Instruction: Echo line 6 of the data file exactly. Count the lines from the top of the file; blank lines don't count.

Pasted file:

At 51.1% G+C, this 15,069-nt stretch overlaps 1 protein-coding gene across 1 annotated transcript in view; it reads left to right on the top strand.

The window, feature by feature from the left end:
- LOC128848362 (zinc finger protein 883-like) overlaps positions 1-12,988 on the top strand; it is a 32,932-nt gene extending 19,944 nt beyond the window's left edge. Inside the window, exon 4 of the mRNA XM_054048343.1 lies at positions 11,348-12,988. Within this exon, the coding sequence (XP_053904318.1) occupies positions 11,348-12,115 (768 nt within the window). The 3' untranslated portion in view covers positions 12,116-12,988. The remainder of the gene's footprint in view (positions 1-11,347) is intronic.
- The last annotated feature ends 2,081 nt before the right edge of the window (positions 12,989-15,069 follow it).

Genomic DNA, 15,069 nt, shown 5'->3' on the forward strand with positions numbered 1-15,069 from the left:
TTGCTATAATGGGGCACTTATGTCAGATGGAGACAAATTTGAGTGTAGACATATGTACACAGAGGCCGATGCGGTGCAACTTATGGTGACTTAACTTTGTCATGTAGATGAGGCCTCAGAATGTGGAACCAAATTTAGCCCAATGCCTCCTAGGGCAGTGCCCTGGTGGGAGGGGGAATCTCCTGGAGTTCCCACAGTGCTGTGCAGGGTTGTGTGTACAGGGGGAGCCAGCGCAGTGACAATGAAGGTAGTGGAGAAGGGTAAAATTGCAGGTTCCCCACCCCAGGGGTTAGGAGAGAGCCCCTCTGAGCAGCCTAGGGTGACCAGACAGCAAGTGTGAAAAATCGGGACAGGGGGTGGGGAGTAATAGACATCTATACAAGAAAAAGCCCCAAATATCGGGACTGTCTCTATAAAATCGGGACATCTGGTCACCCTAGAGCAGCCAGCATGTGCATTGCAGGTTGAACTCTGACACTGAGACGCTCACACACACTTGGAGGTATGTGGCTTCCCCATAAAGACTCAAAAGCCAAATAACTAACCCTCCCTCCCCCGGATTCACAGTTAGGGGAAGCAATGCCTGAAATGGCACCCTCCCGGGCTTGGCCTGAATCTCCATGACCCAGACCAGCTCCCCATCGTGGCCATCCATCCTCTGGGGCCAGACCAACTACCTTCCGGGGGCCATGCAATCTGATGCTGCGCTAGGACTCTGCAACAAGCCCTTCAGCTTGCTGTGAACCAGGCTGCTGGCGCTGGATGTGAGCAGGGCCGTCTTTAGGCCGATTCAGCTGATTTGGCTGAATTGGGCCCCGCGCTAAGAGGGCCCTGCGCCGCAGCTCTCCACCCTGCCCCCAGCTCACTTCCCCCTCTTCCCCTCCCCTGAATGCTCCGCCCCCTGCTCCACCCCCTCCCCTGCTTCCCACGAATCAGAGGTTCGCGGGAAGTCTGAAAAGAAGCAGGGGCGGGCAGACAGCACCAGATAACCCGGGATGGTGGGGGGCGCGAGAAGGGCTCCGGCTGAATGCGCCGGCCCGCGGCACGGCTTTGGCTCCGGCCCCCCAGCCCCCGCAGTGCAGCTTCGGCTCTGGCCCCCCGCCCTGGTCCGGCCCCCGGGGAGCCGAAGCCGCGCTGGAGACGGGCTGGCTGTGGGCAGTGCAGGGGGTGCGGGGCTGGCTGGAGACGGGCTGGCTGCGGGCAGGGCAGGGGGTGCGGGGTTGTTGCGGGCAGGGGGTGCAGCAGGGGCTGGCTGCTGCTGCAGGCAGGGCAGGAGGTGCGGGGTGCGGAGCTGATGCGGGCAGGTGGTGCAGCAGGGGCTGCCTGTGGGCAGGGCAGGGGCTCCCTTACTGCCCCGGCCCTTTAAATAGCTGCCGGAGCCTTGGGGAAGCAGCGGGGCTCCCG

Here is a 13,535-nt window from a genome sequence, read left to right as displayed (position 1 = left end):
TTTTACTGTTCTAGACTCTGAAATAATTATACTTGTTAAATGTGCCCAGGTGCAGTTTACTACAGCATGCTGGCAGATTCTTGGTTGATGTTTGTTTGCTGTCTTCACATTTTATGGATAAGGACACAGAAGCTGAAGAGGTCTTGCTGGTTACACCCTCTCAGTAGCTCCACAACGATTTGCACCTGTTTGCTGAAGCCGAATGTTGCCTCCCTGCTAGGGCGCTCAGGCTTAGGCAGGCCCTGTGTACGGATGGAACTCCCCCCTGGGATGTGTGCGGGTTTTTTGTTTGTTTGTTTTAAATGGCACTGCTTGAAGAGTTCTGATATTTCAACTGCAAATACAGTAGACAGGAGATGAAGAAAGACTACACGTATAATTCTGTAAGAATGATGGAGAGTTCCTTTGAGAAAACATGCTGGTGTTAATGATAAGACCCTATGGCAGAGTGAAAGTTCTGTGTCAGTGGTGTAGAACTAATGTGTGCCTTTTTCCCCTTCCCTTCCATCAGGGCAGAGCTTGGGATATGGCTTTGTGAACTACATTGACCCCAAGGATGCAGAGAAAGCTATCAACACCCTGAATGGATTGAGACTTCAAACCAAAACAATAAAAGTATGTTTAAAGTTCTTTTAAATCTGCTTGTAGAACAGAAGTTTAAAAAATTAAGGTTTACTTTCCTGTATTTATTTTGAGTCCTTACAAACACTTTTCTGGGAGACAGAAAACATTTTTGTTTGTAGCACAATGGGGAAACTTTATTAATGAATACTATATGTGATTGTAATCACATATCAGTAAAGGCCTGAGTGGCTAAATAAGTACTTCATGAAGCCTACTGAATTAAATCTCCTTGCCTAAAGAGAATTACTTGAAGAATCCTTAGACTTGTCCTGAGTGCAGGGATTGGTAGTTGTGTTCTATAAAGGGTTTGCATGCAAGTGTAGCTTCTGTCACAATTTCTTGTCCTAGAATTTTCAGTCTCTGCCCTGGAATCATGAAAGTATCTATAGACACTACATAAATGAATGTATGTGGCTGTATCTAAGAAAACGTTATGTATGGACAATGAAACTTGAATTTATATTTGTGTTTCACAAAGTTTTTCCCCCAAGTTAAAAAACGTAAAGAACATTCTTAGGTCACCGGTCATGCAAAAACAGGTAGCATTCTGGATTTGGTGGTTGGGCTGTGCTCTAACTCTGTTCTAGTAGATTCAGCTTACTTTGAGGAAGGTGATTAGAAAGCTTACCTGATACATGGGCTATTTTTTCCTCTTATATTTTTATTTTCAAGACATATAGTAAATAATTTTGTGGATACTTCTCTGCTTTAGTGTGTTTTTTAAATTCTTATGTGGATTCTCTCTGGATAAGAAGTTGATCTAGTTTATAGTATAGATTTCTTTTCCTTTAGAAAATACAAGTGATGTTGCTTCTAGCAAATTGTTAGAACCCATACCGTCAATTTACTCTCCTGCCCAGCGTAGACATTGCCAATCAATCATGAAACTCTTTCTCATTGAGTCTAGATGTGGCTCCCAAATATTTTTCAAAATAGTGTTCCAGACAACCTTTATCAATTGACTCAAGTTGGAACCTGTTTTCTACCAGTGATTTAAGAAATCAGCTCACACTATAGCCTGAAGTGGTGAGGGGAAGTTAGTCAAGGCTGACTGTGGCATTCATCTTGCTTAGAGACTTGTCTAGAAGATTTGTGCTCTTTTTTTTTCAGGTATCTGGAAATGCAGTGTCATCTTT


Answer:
TTGCTATAATGGGGCACTTATGTCAGATGGAGACAAATTTGAGTGTAGACATATGTACACAGAGGCCGATGCGGTGCAACTTATGGTGACTTAACTTTGTCATGTAGATGAGGCCTCAGAATGTGGAACCAAATTTAGCCCAATGCCTCCTAGGGCAGTGCCCTGGTGGGAGGGGGAATCTCCTGGAGTTCCCACAGTGCTGTGCAGGGTTGTGTGTACAGGGGGAGCCAGCGCAGTGACAATGAAGGTAGTGGAGAAGGGTAAAATTGCAGGTTCCCCACCCCAGGGGTTAGGAGAGAGCCCCTCTGAGCAGCCTAGGGTGACCAGACAGCAAGTGTGAAAAATCGGGACAGGGGGTGGGGAGTAATAGACATCTATACAAGAAAAAGCCCCAAATATCGGGACTGTCTCTATAAAATCGGGACATCTGGTCACCCTAGAGCAGCCAGCATGTGCATTGCAGGTTGAACTCTGACACTGAGACGCTCACACACACTTGGAGGTATGTGGCTTCCCCATAAAGACTCAAAAGCCAAATAACTAACCCTCCCTCCCCCGGATTCACAGTTAGGGGAAGCAATGCCTGAAATGGCACCCTCCCGGGCTTGGCCTGAATCTCCATGACCCAGACCAGCTCCCCATCGTGGCCATCCATCCTCTGGGGCCAGACCAACTACCTTCCGGGGGCCATGCAATCTGATGCTGCGCTAGGACTCTGCAACAAGCCCTTCAGCTTGCTGTGAACCAGGCTGCTGGCGCTGGATGTGAGCAGGGCCGTCTTTAGGCCGATTCAGCTGATTTGGCTGAATTGGGCCCCGCGCTAAGAGGGCCCTGCGCCGCAGCTCTCCACCCTGCCCCCAGCTCACTTCCCCCTCTTCCCCTCCCCTGAATGCTCCGCCCCCTGCTCCACCCCCTCCCCTGCTTCCCACGAATCAGAGGTTCGCGGGAAGTCTGAAAAGAAGCAGGGGCGGGCAGACAGCACCAGATAACCCGGGATGGTGGGGGGCGCGAGAAGGGCTCCGGCTGAATGCGCCGGCCCGCGGCACGGCTTTGGCTCCGGCCCCCCAGCCCCCGCAGTGCAGCTTCGGCTCTGGCCCCCCGCCCTGGTCCGGCCCCCGGGGAGCCGAAGCCGCGCTGGAGACGGGCTGGCTGTGGGCAGTGCAGGGGGTGCGGGGCTGGCTGGAGACGGGCTGGCTGCGGGCAGGGCAGGGGGTGCGGGGTTGTTGCGGGCAGGGGGTGCAGCAGGGGCTGGCTGCTGCTGCAGGCAGGGCAGGAGGTGCGGGGTGCGGAGCTGATGCGGGCAGGTGGTGCAGCAGGGGCTGCCTGTGGGCAGGGCAGGGGCTCCCTTACTGCCCCGGCCCTTTAAATAGCTGCCGGAGCCTTGGGGAAGCAGCGGGGCTCCCG